Coach Pere Romero showing his emotion for the Manresa youth team - Photo: xiuletfinal

Pujol, Romero and Manresa do not believe in this approach - this fast food factory feeling if you will.

"We don't finish our work with kids when they are 18 if they are not good enough. We keep on working," Romero said. "We are like a family and we work really hard with the tools that we have - some times with fewer tools than other clubs. But we get results through hard work, not just the talent of the players."

He continued: "Our philosophy is just to get the best out of every player, and the best often is not to play for the first team but (Spain's fourth division) EBA or (Spain's third or second leagues) LEB Silver or Gold. This is our focus: to get the best and a little bit more from the players."

For those who might not be convinced with Jou being a good example of the club's youth development ability, here are some of the players who came up in Manresa’s youth teams: Rafa Martínez, Sergio Lllull, Marcus Eriksson and Pierre Oriola. Manresa fans also saw Serge Ibaka play for them when he was 19 while Marius Grigonis was just 20 when he joined at Manresa and Iffe Lundberg was 23 when he helped Manresa return to the Spanish top flight.

Manresa has not just produced young talented players but also coaches. Two-time Basketball Champions League winning head coach Joan Peñarroya came up in the Manresa system as a player and played many years for the club. And Jaume Ponsarnau, a native of nearby Tarrega, guided Manresa's youth teams before taking over as the club's head coach in 2006 and serving the post until 2013. Manresa was also home to Xavi Schelling, the club's physical trainer who is now with the San Antonio Spurs.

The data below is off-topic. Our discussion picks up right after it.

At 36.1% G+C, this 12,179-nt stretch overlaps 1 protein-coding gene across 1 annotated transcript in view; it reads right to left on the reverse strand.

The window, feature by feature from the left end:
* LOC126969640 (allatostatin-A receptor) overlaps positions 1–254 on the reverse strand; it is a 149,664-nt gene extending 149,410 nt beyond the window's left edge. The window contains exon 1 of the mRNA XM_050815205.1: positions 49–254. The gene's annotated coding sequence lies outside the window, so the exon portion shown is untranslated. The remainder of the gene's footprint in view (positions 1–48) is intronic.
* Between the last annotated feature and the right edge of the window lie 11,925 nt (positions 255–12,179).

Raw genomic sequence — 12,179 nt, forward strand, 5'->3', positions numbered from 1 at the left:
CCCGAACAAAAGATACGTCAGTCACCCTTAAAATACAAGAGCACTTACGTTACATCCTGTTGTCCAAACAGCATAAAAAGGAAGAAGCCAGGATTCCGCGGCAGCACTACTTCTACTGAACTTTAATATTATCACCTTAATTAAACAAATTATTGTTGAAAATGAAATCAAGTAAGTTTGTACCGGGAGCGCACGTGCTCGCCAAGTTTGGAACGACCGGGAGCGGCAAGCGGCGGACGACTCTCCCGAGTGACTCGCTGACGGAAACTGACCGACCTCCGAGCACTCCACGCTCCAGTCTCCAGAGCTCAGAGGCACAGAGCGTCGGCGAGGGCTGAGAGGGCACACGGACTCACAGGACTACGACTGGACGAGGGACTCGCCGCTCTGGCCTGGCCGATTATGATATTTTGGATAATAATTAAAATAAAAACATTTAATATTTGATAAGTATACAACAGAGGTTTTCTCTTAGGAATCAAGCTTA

"Fast food"-level talents in system

Just because Manresa prefer to slow cook their talent, that should not be misconstrued that the Spanish club does not have some high level players waiting in the wings.

The closest young players to contributing to Manresa's pro team are Marc Peñarroya - Coach Peñarroya's 2002-born son; the 2003-born guard Toni Naspler, Gambian 2003-born forward Musa Sagnia; and 2002-born forward Pau Treviño. Peñarroya played last summer at the FIBA U19 Basketball World Cup 2021 while Naspler helped Spain win the title at the FIBA U16 European Championship 2019.

Some top young players from other clubs have been seeing Manresa's work and have switched teams. Alex Rubin de Celis came from Joventut Badalona while the 2005-born duo Pau Monterosa and Pol Compeny both came from Barcelona. The recognition has come from outside of Spain as well as the club's youth ranks also include 2003-born Ondrej Hustak from the Czech Republic, 2004-born Swiss talent Dylan Ducommun, 2005-born Edwin Niebles from Colombia and 2007-born Paul Ater Maker Bol from South Sudan.

Linking the solution to lack of second team